By Jamie Coomarasamy
BBC News, Washington
Neither man talked about failure, nor were they likely to, but that was the subtext to the meeting between US President George W Bush and Iraqi Prime Minister Nouri Maliki.
Both leaders seemed unsure about who should answer questions
The security operation in Baghdad, which the Iraqi leader launched six weeks ago - and which Mr Bush had endorsed during his unannounced visit to the Iraqi capital last month - has not produced results.
Or, more accurately, it has produced the wrong ones.
The upsurge in sectarian violence which has coincided with the crackdown, has seen the Iraqi civilian death toll rise to about 100 per day.
The US military estimates that there have been 40% more major attacks in Baghdad in July, than in previous months.
It has all led a sombre-looking President Bush to approve what a White House official has called the "reshufflement" of American troops in Iraq; essentially, beefing up their numbers in Baghdad.
The scale and timing of the redeployment were not revealed during the White House news conference, although the president's national security advisor, Stephen Hadley, later gave some details of the new security plan, which he described as taking a "more neighbourhood-to-neighbourhood approach".
What the joint news conference did seem to do, though, was shed light on the president's state of mind and on his developing relationship with Mr Maliki, a Shia politician, who is - at once - Iraq's first democratically elected prime minister and - for some - America's last hope for achieving a stable democracy.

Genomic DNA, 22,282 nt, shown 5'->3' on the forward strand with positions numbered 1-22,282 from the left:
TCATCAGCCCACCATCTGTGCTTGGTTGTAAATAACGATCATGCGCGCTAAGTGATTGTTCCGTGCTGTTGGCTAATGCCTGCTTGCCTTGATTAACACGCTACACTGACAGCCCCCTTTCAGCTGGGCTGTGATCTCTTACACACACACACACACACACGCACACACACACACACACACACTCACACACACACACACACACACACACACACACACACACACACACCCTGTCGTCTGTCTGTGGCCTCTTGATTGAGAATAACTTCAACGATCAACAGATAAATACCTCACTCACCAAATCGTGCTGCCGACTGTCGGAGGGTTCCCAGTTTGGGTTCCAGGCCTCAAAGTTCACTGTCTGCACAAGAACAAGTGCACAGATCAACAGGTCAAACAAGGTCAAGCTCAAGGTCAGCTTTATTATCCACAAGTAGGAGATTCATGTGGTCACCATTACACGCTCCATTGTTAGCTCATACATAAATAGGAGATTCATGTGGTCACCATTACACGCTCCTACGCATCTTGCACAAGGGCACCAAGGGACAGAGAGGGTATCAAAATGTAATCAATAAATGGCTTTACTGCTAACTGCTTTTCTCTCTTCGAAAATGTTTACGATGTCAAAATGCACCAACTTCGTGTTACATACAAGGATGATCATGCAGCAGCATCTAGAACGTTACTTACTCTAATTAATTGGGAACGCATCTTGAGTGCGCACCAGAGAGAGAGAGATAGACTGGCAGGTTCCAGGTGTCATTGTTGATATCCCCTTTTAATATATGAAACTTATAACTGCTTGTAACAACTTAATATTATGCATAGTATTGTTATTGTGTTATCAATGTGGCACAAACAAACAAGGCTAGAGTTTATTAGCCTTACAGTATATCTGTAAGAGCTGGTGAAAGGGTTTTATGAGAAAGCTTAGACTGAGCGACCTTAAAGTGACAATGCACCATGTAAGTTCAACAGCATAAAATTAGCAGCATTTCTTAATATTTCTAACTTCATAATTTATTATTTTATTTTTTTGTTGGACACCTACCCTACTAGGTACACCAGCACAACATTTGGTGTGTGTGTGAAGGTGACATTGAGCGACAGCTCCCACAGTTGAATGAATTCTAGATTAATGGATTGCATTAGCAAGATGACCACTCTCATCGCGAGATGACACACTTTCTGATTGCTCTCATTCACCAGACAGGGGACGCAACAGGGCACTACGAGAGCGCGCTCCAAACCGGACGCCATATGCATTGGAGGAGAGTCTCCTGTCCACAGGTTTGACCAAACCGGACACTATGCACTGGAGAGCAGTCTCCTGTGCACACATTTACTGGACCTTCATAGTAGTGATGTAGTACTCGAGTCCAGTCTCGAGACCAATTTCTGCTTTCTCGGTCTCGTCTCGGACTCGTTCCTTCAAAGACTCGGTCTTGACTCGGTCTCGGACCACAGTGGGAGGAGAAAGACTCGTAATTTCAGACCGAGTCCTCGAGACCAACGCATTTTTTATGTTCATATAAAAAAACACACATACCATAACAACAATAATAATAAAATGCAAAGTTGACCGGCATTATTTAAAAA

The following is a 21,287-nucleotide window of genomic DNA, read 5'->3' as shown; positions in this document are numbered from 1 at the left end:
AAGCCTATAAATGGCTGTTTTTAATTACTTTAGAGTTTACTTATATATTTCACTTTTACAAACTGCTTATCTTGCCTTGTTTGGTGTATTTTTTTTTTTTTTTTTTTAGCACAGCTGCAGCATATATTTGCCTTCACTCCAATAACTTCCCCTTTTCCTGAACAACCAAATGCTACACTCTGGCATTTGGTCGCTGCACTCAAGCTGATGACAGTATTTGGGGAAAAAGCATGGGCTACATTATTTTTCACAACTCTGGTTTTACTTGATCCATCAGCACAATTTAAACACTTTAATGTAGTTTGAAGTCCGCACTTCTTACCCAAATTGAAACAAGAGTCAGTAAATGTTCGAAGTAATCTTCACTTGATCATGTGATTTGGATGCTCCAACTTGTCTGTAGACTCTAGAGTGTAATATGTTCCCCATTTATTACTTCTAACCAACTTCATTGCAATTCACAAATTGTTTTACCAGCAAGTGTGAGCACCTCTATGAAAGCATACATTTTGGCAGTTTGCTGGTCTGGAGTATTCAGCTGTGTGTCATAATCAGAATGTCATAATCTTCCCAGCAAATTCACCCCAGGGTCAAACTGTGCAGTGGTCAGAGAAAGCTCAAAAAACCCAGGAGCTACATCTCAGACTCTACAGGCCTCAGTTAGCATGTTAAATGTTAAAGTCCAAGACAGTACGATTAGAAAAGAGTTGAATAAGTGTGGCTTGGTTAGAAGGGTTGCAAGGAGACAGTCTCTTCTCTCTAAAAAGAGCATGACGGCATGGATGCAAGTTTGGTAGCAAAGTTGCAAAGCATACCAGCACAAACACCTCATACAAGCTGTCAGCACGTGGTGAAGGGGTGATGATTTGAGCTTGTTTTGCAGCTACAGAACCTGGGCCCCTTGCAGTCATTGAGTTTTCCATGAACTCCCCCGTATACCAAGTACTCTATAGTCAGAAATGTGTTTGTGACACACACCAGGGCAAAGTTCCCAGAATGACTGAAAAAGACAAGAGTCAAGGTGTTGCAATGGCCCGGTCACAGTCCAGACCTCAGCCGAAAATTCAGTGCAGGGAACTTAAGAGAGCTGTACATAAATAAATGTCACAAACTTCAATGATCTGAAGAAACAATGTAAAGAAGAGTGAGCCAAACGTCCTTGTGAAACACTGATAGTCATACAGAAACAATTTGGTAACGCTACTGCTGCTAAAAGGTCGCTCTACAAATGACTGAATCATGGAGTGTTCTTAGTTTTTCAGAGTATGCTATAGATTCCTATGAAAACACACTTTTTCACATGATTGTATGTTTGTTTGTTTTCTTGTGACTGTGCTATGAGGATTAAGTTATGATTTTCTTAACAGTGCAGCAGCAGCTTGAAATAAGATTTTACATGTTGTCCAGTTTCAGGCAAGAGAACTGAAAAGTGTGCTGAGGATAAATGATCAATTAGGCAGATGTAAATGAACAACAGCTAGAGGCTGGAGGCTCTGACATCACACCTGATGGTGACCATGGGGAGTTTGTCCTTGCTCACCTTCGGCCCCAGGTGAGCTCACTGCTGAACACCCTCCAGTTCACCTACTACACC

There have been an increasing number of attacks and killings
In Baghdad last month, it was Mr Bush, the guest, who seemed to be calling the shots.
His trip there was a political, diplomatic and security event, with his host apparently unaware of his arrival, until five minutes before the US president appeared on his doorstep.
On home territory, though, at a scheduled news conference, Mr Bush looked strangely ill-at-ease.
Although he was both welcoming and supportive of Mr Maliki, he was not his usual forceful self; often speaking away from the microphone, as if to betray a lack of confidence in the message.
Whether or not this reflects a sense of pessimism in the White House, it is certainly consistent with the growing mood of realism that's been on display over the past few weeks.
You could hear that in the president's description of the violence in Baghdad as "terrible" and in the care he took to say that Mr al-Maliki had called for US troops to stay in the region.
There was none of the usual talk of American troops standing down as Iraqi troops stand up. In the current crisis, everyone is forced to stand together.
At least, that is true for Iraq. It would have been impossible to paper over the splits between the two leaders over Lebanon and, so, they didn't really try to.
Security plans to rein in the violence have failed so far
President Bush stressed America's commitment to providing Lebanese civilians with humanitarian assistance, but he and his guest avoided answering such awkward questions as "What was Iraq's view of Hezbollah?"
It all made for a rather awkward occasion. At one point there was an almost comic back and forth between the two leaders over who should answer a question - not helped by the translator's delay.
And, even at the very end of the news conference, when the two men were walking away, there was another potentially embarrassing moment.
The Iraqi prime minister had only gone a few steps, when he spun around and strode back to the lectern. Was he so determined to have the last word, that he would make such an obvious breach of diplomatic protocol?
No. He had simply forgotten his notes.